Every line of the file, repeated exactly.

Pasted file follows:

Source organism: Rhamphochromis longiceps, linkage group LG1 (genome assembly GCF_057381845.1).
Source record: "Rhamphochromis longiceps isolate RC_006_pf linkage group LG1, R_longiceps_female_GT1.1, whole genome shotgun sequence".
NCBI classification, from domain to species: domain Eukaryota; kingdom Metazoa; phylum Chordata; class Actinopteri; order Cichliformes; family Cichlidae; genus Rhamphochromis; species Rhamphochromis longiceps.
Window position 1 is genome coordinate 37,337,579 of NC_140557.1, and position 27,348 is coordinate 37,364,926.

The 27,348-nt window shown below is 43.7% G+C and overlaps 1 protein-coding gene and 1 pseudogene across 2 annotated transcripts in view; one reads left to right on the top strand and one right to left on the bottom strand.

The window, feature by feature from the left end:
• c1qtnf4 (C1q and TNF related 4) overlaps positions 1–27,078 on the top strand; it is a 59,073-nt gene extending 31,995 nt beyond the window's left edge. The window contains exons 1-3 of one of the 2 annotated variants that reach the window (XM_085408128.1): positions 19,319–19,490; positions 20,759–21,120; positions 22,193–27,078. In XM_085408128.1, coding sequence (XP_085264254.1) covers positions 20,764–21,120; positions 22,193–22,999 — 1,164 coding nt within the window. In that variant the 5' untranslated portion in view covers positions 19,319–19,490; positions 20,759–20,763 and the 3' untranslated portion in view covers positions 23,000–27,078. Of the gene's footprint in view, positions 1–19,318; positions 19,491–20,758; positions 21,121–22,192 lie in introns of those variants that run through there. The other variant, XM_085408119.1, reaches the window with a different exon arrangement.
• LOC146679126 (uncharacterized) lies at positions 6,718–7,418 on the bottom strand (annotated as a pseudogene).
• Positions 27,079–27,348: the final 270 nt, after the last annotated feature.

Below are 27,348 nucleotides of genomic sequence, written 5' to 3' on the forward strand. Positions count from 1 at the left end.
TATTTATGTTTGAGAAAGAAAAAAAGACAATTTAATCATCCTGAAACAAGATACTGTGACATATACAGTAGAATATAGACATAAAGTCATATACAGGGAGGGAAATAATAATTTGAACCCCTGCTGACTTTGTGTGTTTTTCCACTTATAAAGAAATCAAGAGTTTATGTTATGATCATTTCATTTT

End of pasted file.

Source organism: Rhamphochromis longiceps, linkage group LG1 (genome assembly GCF_057381845.1).
Source record: "Rhamphochromis longiceps isolate RC_006_pf linkage group LG1, R_longiceps_female_GT1.1, whole genome shotgun sequence".
NCBI classification, from domain to species: domain Eukaryota; kingdom Metazoa; phylum Chordata; class Actinopteri; order Cichliformes; family Cichlidae; genus Rhamphochromis; species Rhamphochromis longiceps.
Window position 1 is genome coordinate 37,337,579 of NC_140557.1, and position 27,348 is coordinate 37,364,926.

The 27,348-nt window shown below is 43.7% G+C and overlaps 1 protein-coding gene and 1 pseudogene across 2 annotated transcripts in view; one reads left to right on the top strand and one right to left on the bottom strand.

The window, feature by feature from the left end:
• c1qtnf4 (C1q and TNF related 4) overlaps positions 1–27,078 on the top strand; it is a 59,073-nt gene extending 31,995 nt beyond the window's left edge. The window contains exons 1-3 of one of the 2 annotated variants that reach the window (XM_085408128.1): positions 19,319–19,490; positions 20,759–21,120; positions 22,193–27,078. In XM_085408128.1, coding sequence (XP_085264254.1) covers positions 20,764–21,120; positions 22,193–22,999 — 1,164 coding nt within the window. In that variant the 5' untranslated portion in view covers positions 19,319–19,490; positions 20,759–20,763 and the 3' untranslated portion in view covers positions 23,000–27,078. Of the gene's footprint in view, positions 1–19,318; positions 19,491–20,758; positions 21,121–22,192 lie in introns of those variants that run through there. The other variant, XM_085408119.1, reaches the window with a different exon arrangement.
• LOC146679126 (uncharacterized) lies at positions 6,718–7,418 on the bottom strand (annotated as a pseudogene).
• Positions 27,079–27,348: the final 270 nt, after the last annotated feature.

Below are 27,348 nucleotides of genomic sequence, written 5' to 3' on the forward strand. Positions count from 1 at the left end.
TATTTATGTTTGAGAAAGAAAAAAAGACAATTTAATCATCCTGAAACAAGATACTGTGACATATACAGTAGAATATAGACATAAAGTCATATACAGGGAGGGAAATAATAATTTGAACCCCTGCTGACTTTGTGTGTTTTTCCACTTATAAAGAAATCAAGAGTTTATGTTATGATCATTTCATTTT